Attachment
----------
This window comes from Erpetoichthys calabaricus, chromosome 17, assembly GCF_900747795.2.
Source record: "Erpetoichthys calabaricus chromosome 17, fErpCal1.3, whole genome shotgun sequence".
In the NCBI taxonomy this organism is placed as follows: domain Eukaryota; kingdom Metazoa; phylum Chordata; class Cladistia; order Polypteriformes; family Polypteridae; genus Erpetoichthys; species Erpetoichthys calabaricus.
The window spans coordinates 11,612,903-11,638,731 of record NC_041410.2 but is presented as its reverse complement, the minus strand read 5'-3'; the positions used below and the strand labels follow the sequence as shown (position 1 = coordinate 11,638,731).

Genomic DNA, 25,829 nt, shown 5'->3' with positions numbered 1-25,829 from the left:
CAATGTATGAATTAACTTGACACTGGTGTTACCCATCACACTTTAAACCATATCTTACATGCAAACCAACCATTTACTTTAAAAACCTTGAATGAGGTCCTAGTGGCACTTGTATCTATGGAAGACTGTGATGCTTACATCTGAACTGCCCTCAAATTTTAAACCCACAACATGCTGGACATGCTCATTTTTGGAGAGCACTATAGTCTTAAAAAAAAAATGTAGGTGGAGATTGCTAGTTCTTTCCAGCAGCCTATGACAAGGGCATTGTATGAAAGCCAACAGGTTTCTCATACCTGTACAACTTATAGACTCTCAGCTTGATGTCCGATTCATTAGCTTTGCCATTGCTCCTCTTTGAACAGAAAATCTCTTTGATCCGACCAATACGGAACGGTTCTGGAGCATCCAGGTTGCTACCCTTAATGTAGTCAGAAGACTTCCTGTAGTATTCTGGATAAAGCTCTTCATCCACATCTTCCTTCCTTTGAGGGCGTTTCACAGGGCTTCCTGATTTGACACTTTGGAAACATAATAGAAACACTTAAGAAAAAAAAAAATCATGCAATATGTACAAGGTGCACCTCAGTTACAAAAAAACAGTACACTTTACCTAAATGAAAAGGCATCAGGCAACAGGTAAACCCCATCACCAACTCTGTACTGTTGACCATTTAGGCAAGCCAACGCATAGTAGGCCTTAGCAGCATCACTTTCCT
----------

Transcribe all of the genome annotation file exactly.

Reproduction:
This window comes from Erpetoichthys calabaricus, chromosome 17, assembly GCF_900747795.2.
Source record: "Erpetoichthys calabaricus chromosome 17, fErpCal1.3, whole genome shotgun sequence".
In the NCBI taxonomy this organism is placed as follows: domain Eukaryota; kingdom Metazoa; phylum Chordata; class Cladistia; order Polypteriformes; family Polypteridae; genus Erpetoichthys; species Erpetoichthys calabaricus.
The window spans coordinates 11,612,903-11,638,731 of record NC_041410.2 but is presented as its reverse complement, the minus strand read 5'-3'; the positions used below and the strand labels follow the sequence as shown (position 1 = coordinate 11,638,731).

Genomic DNA, 25,829 nt, shown 5'->3' with positions numbered 1-25,829 from the left:
CAATGTATGAATTAACTTGACACTGGTGTTACCCATCACACTTTAAACCATATCTTACATGCAAACCAACCATTTACTTTAAAAACCTTGAATGAGGTCCTAGTGGCACTTGTATCTATGGAAGACTGTGATGCTTACATCTGAACTGCCCTCAAATTTTAAACCCACAACATGCTGGACATGCTCATTTTTGGAGAGCACTATAGTCTTAAAAAAAAAATGTAGGTGGAGATTGCTAGTTCTTTCCAGCAGCCTATGACAAGGGCATTGTATGAAAGCCAACAGGTTTCTCATACCTGTACAACTTATAGACTCTCAGCTTGATGTCCGATTCATTAGCTTTGCCATTGCTCCTCTTTGAACAGAAAATCTCTTTGATCCGACCAATACGGAACGGTTCTGGAGCATCCAGGTTGCTACCCTTAATGTAGTCAGAAGACTTCCTGTAGTATTCTGGATAAAGCTCTTCATCCACATCTTCCTTCCTTTGAGGGCGTTTCACAGGGCTTCCTGATTTGACACTTTGGAAACATAATAGAAACACTTAAGAAAAAAAAAAATCATGCAATATGTACAAGGTGCACCTCAGTTACAAAAAAACAGTACACTTTACCTAAATGAAAAGGCATCAGGCAACAGGTAAACCCCATCACCAACTCTGTACTGTTGACCATTTAGGCAAGCCAACGCATAGTAGGCCTTAGCAGCATCACTTTCCT